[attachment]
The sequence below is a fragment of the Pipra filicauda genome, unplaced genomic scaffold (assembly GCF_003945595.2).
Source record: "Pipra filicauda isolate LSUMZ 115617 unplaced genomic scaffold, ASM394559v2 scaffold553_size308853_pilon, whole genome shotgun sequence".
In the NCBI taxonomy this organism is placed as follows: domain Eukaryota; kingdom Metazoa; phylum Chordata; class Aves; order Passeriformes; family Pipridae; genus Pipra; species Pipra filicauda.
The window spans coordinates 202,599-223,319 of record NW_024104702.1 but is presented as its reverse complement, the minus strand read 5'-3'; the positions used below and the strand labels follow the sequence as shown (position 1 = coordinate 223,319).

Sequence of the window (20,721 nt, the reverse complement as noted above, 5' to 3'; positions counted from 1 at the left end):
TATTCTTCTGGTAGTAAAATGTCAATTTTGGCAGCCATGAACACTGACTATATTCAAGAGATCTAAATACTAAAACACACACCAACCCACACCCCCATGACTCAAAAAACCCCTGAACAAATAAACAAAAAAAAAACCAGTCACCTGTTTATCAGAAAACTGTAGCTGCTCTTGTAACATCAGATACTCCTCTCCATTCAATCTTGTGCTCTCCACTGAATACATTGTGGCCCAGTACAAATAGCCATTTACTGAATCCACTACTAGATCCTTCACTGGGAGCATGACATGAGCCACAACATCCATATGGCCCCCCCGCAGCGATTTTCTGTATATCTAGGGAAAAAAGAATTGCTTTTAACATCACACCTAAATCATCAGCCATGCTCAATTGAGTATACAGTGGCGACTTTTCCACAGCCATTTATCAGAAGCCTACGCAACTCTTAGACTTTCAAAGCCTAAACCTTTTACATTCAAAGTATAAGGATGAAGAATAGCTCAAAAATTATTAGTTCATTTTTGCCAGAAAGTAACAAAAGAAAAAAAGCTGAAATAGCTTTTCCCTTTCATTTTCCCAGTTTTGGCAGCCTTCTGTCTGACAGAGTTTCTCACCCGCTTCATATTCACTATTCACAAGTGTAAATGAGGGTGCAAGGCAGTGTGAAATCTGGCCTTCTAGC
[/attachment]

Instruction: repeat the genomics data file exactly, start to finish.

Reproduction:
The sequence below is a fragment of the Pipra filicauda genome, unplaced genomic scaffold (assembly GCF_003945595.2).
Source record: "Pipra filicauda isolate LSUMZ 115617 unplaced genomic scaffold, ASM394559v2 scaffold553_size308853_pilon, whole genome shotgun sequence".
In the NCBI taxonomy this organism is placed as follows: domain Eukaryota; kingdom Metazoa; phylum Chordata; class Aves; order Passeriformes; family Pipridae; genus Pipra; species Pipra filicauda.
The window spans coordinates 202,599-223,319 of record NW_024104702.1 but is presented as its reverse complement, the minus strand read 5'-3'; the positions used below and the strand labels follow the sequence as shown (position 1 = coordinate 223,319).

Sequence of the window (20,721 nt, the reverse complement as noted above, 5' to 3'; positions counted from 1 at the left end):
TATTCTTCTGGTAGTAAAATGTCAATTTTGGCAGCCATGAACACTGACTATATTCAAGAGATCTAAATACTAAAACACACACCAACCCACACCCCCATGACTCAAAAAACCCCTGAACAAATAAACAAAAAAAAAACCAGTCACCTGTTTATCAGAAAACTGTAGCTGCTCTTGTAACATCAGATACTCCTCTCCATTCAATCTTGTGCTCTCCACTGAATACATTGTGGCCCAGTACAAATAGCCATTTACTGAATCCACTACTAGATCCTTCACTGGGAGCATGACATGAGCCACAACATCCATATGGCCCCCCCGCAGCGATTTTCTGTATATCTAGGGAAAAAAGAATTGCTTTTAACATCACACCTAAATCATCAGCCATGCTCAATTGAGTATACAGTGGCGACTTTTCCACAGCCATTTATCAGAAGCCTACGCAACTCTTAGACTTTCAAAGCCTAAACCTTTTACATTCAAAGTATAAGGATGAAGAATAGCTCAAAAATTATTAGTTCATTTTTGCCAGAAAGTAACAAAAGAAAAAAAGCTGAAATAGCTTTTCCCTTTCATTTTCCCAGTTTTGGCAGCCTTCTGTCTGACAGAGTTTCTCACCCGCTTCATATTCACTATTCACAAGTGTAAATGAGGGTGCAAGGCAGTGTGAAATCTGGCCTTCTAGC